The best days for private equity are ahead, says David Rubenstein, co-founder of private equity giant Carlyle Group.
When the current down cycle ends, probably in a year or two, private equity will roar back, with deals bigger than ever, he told students at the Wharton School of University of Pennsylvania.
As Rubenstein sees it, 2002 to the middle of 2007 was private equity’s golden age. We’re now just past that point.
When that ends, private equity will enter its “platinum age,” Rubenstein says.
“The rates of return have been consistent and better than anything else you can legally do with your money,” he told members of the Wharton Private Equity Club.
“And, as a result, I think the private equity world will grow even stronger. You'll see more people getting in, individual investors as well as institutional investors from all over the world.”
Private equity firms will be much larger, and there will be enormous opportunities for new firms to get started, he predicts.
Rubenstein cited hard facts to prove his case. After the 2000-2001 downturn, leveraged loan volumes took three years to return to their 2000 highs.
“But, when the recovery came, it exceeded all expectations,” he says. “Leveraged loan issuance more than doubled between 2002 and 2004, and again between 2004 and 2006. Issuance jumped 20 times between 2001 and 2007.”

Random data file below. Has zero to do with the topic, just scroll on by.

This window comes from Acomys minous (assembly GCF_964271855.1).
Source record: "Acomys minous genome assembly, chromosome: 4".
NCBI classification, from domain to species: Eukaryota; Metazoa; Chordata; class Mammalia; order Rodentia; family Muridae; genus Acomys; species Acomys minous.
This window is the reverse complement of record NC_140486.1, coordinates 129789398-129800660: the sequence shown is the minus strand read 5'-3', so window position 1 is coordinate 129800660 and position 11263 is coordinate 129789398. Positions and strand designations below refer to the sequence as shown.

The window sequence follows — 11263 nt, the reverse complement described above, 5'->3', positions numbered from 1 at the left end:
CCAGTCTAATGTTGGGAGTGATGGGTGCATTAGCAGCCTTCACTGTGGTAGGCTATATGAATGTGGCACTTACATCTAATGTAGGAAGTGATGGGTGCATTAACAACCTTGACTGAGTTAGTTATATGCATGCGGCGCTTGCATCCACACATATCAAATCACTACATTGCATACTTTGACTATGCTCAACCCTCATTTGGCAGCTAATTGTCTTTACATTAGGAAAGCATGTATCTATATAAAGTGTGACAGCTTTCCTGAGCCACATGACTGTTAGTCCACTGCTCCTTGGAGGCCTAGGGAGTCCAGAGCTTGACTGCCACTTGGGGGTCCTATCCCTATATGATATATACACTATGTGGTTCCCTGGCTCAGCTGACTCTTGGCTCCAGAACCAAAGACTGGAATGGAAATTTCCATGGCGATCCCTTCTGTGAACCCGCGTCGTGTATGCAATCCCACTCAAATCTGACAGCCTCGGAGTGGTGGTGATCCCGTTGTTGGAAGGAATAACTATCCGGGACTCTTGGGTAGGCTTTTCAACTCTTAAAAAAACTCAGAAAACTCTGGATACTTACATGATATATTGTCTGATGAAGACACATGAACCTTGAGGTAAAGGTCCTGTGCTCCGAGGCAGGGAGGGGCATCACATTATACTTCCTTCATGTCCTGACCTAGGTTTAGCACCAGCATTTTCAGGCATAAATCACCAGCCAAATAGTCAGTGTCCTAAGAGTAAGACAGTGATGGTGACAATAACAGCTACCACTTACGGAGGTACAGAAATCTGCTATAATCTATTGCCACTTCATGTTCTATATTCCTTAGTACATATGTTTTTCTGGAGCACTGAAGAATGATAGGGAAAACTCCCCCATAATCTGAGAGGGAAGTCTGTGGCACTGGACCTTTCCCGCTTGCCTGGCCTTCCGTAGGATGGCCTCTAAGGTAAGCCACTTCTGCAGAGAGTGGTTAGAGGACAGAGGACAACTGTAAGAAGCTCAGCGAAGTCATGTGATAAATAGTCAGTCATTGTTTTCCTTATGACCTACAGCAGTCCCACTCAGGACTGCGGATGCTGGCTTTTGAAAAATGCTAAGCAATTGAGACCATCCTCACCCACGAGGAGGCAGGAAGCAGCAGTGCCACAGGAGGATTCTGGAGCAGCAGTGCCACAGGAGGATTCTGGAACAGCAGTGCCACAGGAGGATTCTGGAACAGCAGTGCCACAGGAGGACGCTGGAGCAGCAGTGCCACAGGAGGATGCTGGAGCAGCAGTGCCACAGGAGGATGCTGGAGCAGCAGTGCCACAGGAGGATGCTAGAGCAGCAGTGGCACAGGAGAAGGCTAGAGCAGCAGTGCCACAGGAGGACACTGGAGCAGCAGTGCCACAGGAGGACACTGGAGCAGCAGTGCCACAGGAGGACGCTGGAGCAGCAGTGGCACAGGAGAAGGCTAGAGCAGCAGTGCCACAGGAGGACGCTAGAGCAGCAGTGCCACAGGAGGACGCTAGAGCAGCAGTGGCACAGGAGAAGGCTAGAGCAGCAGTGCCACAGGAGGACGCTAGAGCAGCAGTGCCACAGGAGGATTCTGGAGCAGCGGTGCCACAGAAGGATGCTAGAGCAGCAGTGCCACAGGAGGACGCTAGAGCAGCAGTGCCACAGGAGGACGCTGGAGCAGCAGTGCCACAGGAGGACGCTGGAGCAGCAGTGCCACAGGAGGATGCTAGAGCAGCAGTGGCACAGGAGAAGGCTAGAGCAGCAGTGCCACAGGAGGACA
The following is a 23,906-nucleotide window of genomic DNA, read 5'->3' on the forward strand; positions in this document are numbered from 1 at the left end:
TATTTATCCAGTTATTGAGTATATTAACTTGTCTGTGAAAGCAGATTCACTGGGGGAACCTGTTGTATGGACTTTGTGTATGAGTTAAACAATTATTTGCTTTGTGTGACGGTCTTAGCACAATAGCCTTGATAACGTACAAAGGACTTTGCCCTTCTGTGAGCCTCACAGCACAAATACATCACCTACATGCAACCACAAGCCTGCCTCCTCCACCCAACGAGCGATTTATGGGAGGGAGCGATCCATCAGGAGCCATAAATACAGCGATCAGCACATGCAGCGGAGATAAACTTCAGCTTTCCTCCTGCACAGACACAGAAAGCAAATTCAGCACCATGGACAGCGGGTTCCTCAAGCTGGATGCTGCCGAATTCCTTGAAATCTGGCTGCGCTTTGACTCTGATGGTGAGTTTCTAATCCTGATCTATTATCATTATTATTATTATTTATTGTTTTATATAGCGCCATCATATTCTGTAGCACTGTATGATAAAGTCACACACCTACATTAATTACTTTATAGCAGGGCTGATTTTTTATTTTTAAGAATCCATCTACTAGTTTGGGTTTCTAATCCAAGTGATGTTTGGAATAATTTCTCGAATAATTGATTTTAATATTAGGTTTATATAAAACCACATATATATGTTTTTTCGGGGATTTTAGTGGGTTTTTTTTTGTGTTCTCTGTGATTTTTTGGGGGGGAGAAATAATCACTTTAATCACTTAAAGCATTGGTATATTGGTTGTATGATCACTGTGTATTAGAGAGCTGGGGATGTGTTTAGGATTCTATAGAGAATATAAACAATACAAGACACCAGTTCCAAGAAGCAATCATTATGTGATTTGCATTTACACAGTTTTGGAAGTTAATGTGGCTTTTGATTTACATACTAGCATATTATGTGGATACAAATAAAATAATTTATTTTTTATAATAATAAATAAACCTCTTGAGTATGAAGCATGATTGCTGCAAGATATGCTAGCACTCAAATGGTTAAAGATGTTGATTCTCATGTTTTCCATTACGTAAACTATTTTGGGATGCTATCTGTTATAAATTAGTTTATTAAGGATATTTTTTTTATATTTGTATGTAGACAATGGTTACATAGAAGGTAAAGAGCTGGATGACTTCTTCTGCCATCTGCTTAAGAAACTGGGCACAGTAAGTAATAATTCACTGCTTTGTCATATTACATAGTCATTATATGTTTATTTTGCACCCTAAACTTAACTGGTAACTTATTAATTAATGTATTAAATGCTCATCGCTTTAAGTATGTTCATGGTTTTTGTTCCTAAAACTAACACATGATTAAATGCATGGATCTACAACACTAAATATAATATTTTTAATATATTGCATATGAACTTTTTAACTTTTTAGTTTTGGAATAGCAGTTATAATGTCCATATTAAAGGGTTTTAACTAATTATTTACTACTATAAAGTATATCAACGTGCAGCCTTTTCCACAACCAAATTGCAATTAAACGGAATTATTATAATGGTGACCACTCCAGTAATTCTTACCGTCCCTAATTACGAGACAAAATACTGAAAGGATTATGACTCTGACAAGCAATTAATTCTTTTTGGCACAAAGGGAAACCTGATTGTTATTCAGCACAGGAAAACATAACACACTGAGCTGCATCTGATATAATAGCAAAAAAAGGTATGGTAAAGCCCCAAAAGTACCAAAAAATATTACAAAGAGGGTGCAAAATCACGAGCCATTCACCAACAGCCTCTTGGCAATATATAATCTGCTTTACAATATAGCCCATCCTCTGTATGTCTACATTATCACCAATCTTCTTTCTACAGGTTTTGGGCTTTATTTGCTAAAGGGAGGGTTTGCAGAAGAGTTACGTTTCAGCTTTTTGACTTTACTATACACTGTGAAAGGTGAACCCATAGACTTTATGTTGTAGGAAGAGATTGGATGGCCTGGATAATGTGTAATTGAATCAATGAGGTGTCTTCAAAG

Now is a great time to invest in private equity, he says, noting that deals with the best returns are historically done during downturns.
One problem is that sellers are in denial over their companies’ values, refusing to accept lower valuations. Instead, they’re postponing selling, hoping that prices recover.
“And sellers are probably going to take six to nine months before they realize it's not coming back anytime soon, and so they probably will sell,” he says.
“But, once we're through that, I think we'll see some extraordinary deals and extraordinary returns generated for investors.”
For the time being, deals are much smaller and have less leverage. Private equity is moving overseas, Rubenstein says.
“It's clear that some of the greatest growth opportunities for private equity moving forward are in China and India and other so-called emerging markets,” he says.
“And, as a result, more and more firms will begin to invest overseas.”
Private equity is already rebounding, Rubenstein told The Wall Street Journal while on a business trip in Beijing.
"We think that the bottom has been hit in terms of private equity investing activity, and you're now beginning to see the upward swing," he says, predicting companies will begin closing deals in the $2 billion to $4 billion range and use less debt.
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